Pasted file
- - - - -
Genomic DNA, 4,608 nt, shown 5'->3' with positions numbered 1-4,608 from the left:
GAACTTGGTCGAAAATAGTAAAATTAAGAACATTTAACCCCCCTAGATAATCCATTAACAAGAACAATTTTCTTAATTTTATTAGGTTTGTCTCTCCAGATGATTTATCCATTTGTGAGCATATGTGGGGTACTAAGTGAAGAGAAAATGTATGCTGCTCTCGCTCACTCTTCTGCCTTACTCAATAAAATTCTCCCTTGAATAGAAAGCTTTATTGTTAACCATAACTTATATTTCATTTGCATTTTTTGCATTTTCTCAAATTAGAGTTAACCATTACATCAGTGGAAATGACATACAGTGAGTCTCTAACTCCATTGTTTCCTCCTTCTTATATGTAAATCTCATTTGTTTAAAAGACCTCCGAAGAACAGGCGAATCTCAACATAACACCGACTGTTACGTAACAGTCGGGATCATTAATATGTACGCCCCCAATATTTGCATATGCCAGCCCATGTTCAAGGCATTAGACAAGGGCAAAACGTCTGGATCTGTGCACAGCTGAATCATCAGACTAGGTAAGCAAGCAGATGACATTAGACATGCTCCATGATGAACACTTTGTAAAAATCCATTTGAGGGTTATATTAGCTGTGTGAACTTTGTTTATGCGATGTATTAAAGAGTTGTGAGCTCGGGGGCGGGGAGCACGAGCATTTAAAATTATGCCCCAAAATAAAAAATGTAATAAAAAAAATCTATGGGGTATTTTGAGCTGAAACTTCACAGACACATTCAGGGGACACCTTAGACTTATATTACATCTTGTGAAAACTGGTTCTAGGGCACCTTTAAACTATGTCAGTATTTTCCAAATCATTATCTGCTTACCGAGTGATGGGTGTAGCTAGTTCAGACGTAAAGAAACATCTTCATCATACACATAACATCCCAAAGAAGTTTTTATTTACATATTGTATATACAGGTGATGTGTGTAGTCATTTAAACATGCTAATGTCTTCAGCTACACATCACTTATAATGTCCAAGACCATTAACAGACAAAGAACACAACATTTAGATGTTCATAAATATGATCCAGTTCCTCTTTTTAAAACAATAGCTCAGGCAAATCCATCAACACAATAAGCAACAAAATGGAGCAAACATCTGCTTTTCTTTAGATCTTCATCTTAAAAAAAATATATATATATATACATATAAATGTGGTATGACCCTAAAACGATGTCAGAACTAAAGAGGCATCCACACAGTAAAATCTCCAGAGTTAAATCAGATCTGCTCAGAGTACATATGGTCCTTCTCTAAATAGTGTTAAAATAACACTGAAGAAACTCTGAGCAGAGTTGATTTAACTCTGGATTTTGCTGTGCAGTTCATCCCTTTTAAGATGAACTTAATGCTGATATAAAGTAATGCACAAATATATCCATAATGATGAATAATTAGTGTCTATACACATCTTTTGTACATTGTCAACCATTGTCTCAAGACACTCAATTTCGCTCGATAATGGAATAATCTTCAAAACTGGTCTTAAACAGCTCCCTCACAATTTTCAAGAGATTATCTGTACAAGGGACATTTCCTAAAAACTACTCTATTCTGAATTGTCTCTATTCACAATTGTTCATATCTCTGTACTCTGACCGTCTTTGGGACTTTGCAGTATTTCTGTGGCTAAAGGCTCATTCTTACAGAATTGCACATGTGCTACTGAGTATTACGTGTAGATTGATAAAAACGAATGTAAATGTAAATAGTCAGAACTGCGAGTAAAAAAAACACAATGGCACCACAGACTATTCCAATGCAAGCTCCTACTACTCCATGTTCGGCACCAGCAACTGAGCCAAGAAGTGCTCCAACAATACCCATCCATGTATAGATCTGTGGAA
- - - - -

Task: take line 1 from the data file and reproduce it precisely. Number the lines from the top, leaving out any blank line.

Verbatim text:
Genomic DNA, 4,608 nt, shown 5'->3' with positions numbered 1-4,608 from the left: